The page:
USS Oakland (LCS-24)
USS Oakland (LCS-24)

Due to public health and safety concerns related to the novel coronavirus (COVID-19) pandemic, the commissioning was a private event. The ceremony was live-streamed for those unable to attend.

Acting Secretary of the U.S. Navy Thomas W. Harker, delivered the commissioning ceremony’s principal address. Ms. Kate Brandt, Google Sustainability Officer, was the ship’s sponsor. The ceremony was highlighted by a time-honored Navy tradition when Ms. Brandt gave the order to «man our ship and bring her to life»!

Commander Francisco X. Garza, a native of Phoenix, Arizona, is the ship’s commanding officer and leads a crew of 70 officers and enlisted personnel. The 3,200-ton USS Oakland (LCS-24) was built by General Dynamics/Austal USA in Mobile, Alabama. The ship is 421 feet/128.3 m in length, has a beam of 103 feet/31.4 m, and a navigational draft of 14.8 feet/4.5 m. The ship is powered by two gas turbine engines, two main propulsion diesel engines, and four waterjets to reach speeds up to 40-plus knots/46 mph/74 km/h.

«The USS Oakland (LCS-24) crew is excited and ready to bring our ship to life and join the fleet», said Garza. «We are privileged to be a part of this ship and embody the spirit of the people of Oakland. As plank owners and future crew members build a positive legacy for this ship, the city of Oakland will experience those successes with us».

Oakland is the third ship to bear the name. She is the 12th Independence-variant LCS and the 297th ship to join our battle force. The littoral combat ship is a fast, agile, focused-mission platform designed to operate in near-shore environments, while capable of open-ocean tasking and winning against 21st-century coastal threats such as submarines, mines, and swarming small craft. The LCS is capable of supporting forward presence, maritime security, sea control, and deterrence.

USS Oakland (LCS-24) will be homeported at Naval Base San Diego, California.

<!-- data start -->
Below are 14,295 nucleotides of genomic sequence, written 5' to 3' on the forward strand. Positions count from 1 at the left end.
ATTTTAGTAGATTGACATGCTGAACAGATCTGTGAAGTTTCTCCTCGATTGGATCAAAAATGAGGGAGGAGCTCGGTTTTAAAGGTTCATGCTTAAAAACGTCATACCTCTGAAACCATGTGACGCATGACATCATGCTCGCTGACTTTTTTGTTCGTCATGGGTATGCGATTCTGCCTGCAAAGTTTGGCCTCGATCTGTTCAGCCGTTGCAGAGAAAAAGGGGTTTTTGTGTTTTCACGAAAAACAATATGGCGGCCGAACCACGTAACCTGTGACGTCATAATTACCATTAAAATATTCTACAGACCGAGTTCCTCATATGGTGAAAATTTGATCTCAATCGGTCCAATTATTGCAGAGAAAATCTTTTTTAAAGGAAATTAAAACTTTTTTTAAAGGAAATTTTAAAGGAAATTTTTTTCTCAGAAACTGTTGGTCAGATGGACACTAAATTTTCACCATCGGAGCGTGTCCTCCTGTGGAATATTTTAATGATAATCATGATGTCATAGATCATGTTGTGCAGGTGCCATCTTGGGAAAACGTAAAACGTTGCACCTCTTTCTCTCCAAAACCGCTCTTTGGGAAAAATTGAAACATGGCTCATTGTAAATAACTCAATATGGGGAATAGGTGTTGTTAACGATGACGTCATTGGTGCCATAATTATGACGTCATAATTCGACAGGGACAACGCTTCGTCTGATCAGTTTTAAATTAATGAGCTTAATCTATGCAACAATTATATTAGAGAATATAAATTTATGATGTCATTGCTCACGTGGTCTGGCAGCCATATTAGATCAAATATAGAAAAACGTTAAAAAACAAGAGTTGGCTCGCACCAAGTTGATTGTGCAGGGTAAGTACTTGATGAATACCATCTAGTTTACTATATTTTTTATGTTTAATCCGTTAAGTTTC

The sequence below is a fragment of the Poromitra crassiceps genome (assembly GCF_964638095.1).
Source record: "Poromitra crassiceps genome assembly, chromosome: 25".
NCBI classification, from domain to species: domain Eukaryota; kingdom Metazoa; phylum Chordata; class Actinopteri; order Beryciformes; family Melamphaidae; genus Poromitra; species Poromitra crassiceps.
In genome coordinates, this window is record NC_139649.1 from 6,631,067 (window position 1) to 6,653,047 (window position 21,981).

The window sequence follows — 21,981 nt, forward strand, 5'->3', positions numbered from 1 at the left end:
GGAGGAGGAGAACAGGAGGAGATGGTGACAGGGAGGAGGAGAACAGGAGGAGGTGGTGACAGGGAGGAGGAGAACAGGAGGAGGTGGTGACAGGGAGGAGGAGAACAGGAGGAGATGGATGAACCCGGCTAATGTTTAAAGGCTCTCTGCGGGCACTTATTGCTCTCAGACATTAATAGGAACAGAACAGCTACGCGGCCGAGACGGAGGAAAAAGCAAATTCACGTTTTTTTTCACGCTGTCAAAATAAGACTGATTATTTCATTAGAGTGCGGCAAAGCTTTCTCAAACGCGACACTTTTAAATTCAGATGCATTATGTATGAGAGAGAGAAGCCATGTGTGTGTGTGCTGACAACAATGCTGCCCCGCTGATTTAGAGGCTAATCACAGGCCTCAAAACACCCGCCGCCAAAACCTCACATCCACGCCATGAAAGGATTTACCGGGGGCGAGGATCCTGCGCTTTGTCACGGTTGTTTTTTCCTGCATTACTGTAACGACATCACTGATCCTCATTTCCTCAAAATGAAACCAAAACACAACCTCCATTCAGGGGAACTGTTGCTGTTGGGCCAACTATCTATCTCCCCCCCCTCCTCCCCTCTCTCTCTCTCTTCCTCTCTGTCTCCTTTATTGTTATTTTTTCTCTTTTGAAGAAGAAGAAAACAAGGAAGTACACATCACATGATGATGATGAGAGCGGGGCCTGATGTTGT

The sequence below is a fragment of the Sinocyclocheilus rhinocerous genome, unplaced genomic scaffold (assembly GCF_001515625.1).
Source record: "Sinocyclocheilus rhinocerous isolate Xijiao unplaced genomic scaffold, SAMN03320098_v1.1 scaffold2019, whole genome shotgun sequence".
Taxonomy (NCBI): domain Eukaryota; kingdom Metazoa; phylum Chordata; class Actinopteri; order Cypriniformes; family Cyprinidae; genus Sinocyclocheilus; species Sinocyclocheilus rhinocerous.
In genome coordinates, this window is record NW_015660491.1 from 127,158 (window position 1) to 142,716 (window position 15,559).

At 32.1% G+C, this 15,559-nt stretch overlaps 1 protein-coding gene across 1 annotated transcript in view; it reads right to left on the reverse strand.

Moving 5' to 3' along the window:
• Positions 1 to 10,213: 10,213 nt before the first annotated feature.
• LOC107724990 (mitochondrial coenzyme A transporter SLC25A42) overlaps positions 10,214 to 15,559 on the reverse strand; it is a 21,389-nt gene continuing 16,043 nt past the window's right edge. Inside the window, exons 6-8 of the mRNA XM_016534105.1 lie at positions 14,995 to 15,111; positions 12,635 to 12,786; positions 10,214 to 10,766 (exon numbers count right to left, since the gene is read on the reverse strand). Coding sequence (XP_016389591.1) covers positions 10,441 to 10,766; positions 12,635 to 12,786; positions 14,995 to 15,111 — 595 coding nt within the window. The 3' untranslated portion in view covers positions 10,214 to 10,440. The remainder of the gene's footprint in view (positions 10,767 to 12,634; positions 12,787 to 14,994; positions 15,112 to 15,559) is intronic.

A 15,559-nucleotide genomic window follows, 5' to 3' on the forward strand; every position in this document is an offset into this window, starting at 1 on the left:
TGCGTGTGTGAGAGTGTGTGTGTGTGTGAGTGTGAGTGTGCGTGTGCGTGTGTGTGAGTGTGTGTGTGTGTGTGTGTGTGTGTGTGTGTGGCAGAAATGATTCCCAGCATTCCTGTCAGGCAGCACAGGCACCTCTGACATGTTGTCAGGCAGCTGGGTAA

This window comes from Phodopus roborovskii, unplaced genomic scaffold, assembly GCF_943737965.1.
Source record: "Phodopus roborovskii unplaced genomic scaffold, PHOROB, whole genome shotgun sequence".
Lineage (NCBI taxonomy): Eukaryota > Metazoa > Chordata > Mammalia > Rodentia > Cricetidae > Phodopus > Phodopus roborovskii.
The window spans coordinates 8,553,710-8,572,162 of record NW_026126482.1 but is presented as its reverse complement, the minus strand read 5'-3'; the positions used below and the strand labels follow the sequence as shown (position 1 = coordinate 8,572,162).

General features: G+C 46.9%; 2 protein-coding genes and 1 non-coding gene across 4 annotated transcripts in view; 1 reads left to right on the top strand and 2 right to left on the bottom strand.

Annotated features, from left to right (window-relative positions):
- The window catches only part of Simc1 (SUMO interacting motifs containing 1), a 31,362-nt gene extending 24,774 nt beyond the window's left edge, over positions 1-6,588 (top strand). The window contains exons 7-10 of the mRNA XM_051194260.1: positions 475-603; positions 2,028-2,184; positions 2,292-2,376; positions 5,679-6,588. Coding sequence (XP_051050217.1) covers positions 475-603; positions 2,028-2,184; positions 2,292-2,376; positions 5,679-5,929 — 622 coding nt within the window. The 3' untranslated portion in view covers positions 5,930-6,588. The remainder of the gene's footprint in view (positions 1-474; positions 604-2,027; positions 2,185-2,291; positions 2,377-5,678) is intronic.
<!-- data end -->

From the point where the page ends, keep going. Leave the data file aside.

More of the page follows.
USS Oakland
USS Oakland

 

The Independence Variant of the LCS

PRINCIPAL DIMENSIONS
Construction Hull and superstructure – aluminium alloy
Length overall 421 feet/128.3 m
Beam overall 103 feet/31.4 m
Hull draft (maximum) 14.8 feet/4.5 m
PAYLOAD AND CAPACITIES
Complement Core Crew – 40
Mission crew – 36
Berthing 76 in a mix of single, double & quad berthing compartments
Maximum mission load 210 tonnes
Mission Bay Volume 118,403 feet3/11,000 m3
Mission packages Anti-Submarine Warfare (ASW)
Surface Warfare (SUW)
Mine Warfare (MIW)
PROPULSION
Main engines 2 × GE LM2500
2 × MTU 20V 8000
Waterjets 4 × Wartsila steerable
Bow thruster Retractable azimuthing
PERFORMANCE
Speed 40 knots/46 mph/74 km/h
Range 3,500 NM/4,028 miles/6,482 km
Operational limitation Survival in Sea State 8
MISSION/LOGISTICS DECK
Deck area >21,527.8 feet2/2,000 m2
Launch and recovery Twin boom extending crane
Loading Side ramp
Internal elevator to hanger
Launch/Recover Watercraft Sea State 4
FLIGHT DECK AND HANGER
Flight deck dimensions 2 × SH-60 or 1 × CH-53 or multiple Unmanned Aerial Vehicles/Vertical Take-off and Land Tactical Unmanned Air Vehicles (UAVs/VTUAVs)
Hanger Aircraft stowage & maintenance for 2 × SH-60
Launch/Recover Aircraft Sea State 5
WEAPONS AND SENSORS
Standard 1 × 57-mm gun
4 × 12.7-mm/.50 caliber guns
1 × Surface-to-Air Missile (SAM) launcher
3 × weapons modules

 

Independence-class

Ship Laid down Launched Commissioned Homeport
USS Independence (LCS-2) 01-19-2006 04-26-2008 01-16-2010 San Diego, California
USS Coronado (LCS-4) 12-17-2009 01-14-2012 04-05-2014 San Diego, California